Pollution detecting shirt changes pattern but it’s too expensive

Aerochromics pollution detection shirt_1

Air pollution is a major concern for communities across the world, and people are coming up with unique ways to detect it. In the past we have seen pigeons fitted with modern tech hardware, wearable air purifiers and smart lamp posts which all keep a check on pollution levels. On the same lines Nikolas Bentel, a designer from New York has a very niche take on how to detect air pollution. He has designed a range of shirts dubbed Aerochromics which are capable of detecting pollution, and showing it by changing pattern on the shirt itself.

Each of these shirt has its own properties as they change pattern in presence of carbon monoxide, excessive dust and radioactive material, respectively. Making use of chemistry knowledge combined with intelligence, Nikolas managed to give these shirts their unique pattern changing properties.

The shirt is not much useful other than detecting pollution

For example, the carbon monoxide detecting shirt has chemical salts and when carbon monoxide comes in contact with it, oxygen molecule is lost and the shirt turns black. Similarly, the shirt which detects dust, smoke and other polluting particles has sensors in front and back which detects the pollutants. After that the sensors send the information to micro-controller which further send data to heat-activated dots. When these heat patches get warm they turn the dye from white to black.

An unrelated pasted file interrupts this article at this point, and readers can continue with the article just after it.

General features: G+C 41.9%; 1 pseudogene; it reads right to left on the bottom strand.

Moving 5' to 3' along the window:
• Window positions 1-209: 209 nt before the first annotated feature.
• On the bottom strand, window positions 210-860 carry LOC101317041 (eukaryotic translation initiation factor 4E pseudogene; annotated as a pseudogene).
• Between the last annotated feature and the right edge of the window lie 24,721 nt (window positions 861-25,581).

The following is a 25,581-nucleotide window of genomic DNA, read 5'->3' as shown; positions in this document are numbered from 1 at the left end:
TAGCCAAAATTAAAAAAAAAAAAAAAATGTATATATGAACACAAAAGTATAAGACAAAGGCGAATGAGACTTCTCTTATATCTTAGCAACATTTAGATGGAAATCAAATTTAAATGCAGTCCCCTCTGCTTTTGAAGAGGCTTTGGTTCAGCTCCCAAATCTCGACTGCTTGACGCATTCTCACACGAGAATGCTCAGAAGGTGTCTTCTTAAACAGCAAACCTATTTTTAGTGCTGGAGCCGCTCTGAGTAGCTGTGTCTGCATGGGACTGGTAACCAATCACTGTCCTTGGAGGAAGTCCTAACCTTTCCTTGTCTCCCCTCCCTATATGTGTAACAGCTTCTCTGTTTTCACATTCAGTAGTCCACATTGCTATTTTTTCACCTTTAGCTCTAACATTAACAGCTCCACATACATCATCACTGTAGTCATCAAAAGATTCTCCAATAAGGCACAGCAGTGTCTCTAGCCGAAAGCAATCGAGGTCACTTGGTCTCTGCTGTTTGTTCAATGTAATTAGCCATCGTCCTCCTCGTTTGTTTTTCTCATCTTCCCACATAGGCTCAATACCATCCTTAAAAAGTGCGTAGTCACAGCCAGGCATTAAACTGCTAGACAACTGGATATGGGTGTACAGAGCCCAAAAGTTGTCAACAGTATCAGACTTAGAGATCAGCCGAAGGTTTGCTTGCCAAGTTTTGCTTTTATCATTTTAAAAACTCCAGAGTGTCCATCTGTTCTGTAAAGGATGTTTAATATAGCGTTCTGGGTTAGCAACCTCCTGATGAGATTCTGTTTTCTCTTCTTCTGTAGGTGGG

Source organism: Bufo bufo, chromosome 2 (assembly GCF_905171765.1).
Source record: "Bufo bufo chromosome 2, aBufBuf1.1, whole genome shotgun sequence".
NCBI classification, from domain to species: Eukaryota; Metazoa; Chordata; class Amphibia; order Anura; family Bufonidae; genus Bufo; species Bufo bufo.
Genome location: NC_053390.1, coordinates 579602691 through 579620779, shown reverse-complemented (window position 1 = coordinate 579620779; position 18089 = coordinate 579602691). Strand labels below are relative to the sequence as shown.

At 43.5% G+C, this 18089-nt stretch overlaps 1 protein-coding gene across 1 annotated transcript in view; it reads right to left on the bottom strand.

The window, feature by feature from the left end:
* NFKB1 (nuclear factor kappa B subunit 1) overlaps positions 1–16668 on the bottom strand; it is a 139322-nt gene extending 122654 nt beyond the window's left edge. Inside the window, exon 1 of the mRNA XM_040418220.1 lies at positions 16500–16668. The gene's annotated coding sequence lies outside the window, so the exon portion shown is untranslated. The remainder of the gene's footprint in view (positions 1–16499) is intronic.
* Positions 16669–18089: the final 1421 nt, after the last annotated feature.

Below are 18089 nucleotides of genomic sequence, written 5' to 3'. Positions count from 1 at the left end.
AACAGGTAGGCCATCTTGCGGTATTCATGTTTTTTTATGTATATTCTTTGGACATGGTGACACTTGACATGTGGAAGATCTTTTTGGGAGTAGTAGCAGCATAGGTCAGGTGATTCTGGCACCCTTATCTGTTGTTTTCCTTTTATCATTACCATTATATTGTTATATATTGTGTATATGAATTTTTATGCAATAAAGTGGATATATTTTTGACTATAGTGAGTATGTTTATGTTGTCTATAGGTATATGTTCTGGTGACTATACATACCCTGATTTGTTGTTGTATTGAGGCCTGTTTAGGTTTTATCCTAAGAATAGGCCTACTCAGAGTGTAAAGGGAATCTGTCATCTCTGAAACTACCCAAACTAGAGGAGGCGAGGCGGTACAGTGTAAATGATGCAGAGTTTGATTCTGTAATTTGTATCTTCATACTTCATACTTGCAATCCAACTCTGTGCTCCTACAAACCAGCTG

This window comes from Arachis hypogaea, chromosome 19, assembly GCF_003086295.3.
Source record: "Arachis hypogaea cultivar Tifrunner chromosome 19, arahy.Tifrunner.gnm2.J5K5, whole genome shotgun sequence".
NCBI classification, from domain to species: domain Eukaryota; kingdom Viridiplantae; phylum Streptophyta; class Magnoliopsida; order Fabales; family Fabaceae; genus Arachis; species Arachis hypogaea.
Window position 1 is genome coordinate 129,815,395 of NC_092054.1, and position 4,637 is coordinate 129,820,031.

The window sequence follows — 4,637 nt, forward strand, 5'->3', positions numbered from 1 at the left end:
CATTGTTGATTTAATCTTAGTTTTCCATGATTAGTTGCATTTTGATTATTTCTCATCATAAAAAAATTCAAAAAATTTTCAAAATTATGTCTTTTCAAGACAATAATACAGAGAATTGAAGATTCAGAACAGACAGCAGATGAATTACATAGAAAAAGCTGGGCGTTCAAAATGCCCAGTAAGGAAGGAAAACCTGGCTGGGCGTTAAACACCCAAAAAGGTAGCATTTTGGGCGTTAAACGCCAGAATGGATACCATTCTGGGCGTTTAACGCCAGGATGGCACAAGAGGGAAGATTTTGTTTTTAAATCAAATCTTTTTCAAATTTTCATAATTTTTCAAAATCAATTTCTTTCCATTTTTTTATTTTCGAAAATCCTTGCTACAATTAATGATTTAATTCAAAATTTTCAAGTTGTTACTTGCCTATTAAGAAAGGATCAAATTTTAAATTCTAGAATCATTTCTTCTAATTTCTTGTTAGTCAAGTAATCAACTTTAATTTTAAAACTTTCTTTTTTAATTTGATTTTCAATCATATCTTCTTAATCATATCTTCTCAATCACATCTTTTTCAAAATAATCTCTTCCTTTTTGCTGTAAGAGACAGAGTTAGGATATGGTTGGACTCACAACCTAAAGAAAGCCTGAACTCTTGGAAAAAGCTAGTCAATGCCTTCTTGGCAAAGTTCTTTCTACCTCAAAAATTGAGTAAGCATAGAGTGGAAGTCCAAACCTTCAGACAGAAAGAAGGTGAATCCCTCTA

Aerochromics pollution detection shirt_2

According to the designer, radioactive shirt is still in works and will have similar functionality. Currently, the shirt goes from white to black on exposure to gamma or electron beams, but cannot retain its original color when the radioactive exposure is stopped.

Aerochromics shirts are currently up for purchase on the official website, but the price is something that will make your eyes pop out. The Reactive Carbon Monoxide and the Reactive Particle Pollution shirt comes for $500 each which is quite a lot.



Hailing from the northern region of India, Gaurav has a profound liking for everything upbeat in the cloud and vision to acquaint readers with the latest technology news. He likes to observe nature, write thought provoking quotes, travel places, drive cars and play video games when things get too boring. And his food for thought comes from ambient music scores he listens to.

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